COVID surge slows growth in Thailand, Malaysia (survey)
TOKYO – Economists predict slower growth in Asian economies, including Thailand, Malaysia and India, as an increase in COVID-19 cases and contagious variants hamper recovery.
Thailand’s economy is expected to post a weak recovery of 1.9% in 2021 – the lowest rate among major Southeast Asian countries – according to a survey by the Japan Center for Economic Research and the Nikkei in June . The quarterly consensus brings together perspectives from economists and analysts in India and the five largest economies of the Association of Southeast Asian Nations – Indonesia, Malaysia, the Philippines, Singapore and the Thailand.
Compared to 2020, a positive recovery in economic growth is expected for the six countries surveyed, which saw their gross domestic product decline last year as the coronavirus epidemic ravaged the global economy. However, many economists believe that a resurgence of COVID-19 infections will hold back economic growth in some countries this year.
Forecast for Thailand’s economic growth in 2021 is 1.9%, down 0.7 percentage points from the previous survey in March and the lowest rate among the six countries surveyed.
The main reason for the downgrade lies in the kingdom’s struggle to contain its third wave of COVID-19 infections. Thailand faces a severe shortage of hospital beds, and despite months of successful containment, new daily infections now range between 4,000 and 6,000.
Lalita Thienprasiddhi of the Bangkok-based Kasikorn Research Center said Thailand’s economy faced uncertainty over the surge in infections. âDue to the new epidemic, arrivals of foreign tourists could be around 0.25 million to 1.2 million this year,â she said.
The tourism industry is crucial to the Thai economy, accounting for around 20% of gross domestic product in 2019 thanks to 39.9 million foreign tourists.
In an effort to save its economy, Thailand last week launched its “sandbox” program – a quarantine-free tourism experiment that opened up the island of Phuket to vaccinated foreign tourists. The government aims to use the campaign as a model to revive its tourism sector, but concerns remain about the risks of further COVID outbreaks.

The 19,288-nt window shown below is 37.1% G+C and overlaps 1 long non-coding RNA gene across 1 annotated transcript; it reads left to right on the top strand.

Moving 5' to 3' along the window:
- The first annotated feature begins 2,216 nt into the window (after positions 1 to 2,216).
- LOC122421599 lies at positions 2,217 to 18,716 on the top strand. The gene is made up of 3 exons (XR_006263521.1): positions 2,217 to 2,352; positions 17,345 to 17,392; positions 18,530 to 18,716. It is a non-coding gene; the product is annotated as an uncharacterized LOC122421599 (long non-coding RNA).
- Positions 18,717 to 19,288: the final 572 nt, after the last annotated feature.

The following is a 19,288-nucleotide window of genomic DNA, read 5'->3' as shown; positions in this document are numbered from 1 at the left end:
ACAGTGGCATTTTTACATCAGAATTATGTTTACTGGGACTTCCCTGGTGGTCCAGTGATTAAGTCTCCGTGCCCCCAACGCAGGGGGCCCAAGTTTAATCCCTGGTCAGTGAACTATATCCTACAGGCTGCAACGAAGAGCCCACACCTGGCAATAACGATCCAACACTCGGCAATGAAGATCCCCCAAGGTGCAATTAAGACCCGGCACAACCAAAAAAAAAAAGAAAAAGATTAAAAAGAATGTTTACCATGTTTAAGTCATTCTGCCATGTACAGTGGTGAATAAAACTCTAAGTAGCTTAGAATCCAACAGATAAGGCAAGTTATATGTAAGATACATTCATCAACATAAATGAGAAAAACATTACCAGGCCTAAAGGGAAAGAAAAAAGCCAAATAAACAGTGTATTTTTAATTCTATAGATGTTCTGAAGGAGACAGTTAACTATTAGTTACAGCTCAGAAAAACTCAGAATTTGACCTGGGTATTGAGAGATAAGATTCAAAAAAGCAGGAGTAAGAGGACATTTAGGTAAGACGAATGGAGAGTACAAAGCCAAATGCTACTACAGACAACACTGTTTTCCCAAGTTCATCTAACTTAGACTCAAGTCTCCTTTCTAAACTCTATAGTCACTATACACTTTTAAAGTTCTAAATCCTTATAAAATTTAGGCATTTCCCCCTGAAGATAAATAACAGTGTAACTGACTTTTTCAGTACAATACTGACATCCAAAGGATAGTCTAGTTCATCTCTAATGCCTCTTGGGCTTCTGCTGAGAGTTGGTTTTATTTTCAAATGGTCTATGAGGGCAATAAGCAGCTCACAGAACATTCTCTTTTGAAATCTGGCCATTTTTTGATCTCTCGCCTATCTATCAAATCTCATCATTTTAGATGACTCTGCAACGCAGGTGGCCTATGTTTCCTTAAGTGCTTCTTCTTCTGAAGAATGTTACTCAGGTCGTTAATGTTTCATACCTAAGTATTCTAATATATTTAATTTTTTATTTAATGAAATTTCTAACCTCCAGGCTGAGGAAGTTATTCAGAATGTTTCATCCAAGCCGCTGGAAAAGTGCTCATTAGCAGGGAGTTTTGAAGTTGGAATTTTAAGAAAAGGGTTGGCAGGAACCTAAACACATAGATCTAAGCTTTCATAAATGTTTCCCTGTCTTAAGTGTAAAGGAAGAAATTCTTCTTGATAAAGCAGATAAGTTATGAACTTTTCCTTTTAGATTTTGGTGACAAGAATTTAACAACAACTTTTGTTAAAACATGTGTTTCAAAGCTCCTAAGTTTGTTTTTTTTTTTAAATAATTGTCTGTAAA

Malaysia is another country struggling with a brutal third wave of infections. The JCER survey revealed a downward revision of 1.2 points in its growth rate to 4.1%. The country recorded the largest decline in growth forecasts among the five ASEAN countries.
As infections continued to skyrocket, the Malaysian government introduced a nationwide lockdown in June. The measure has since been extended with tighter restrictions on the movement of people and businesses, including in the country’s capital, Kuala Lumpur.
âWe believe that the service sector, and in particular the retail sector, will remain under pressure in the short term, as consumer activities could be [hindered] through increased mobility restrictions and the closure of non-essential stores, âsaid Wan Suhaimie, head of economic research at Kenanga Investment Bank.
Late last month, Prime Minister Muhyiddin Yassin announced a $ 36 billion COVID aid package to help support the economy.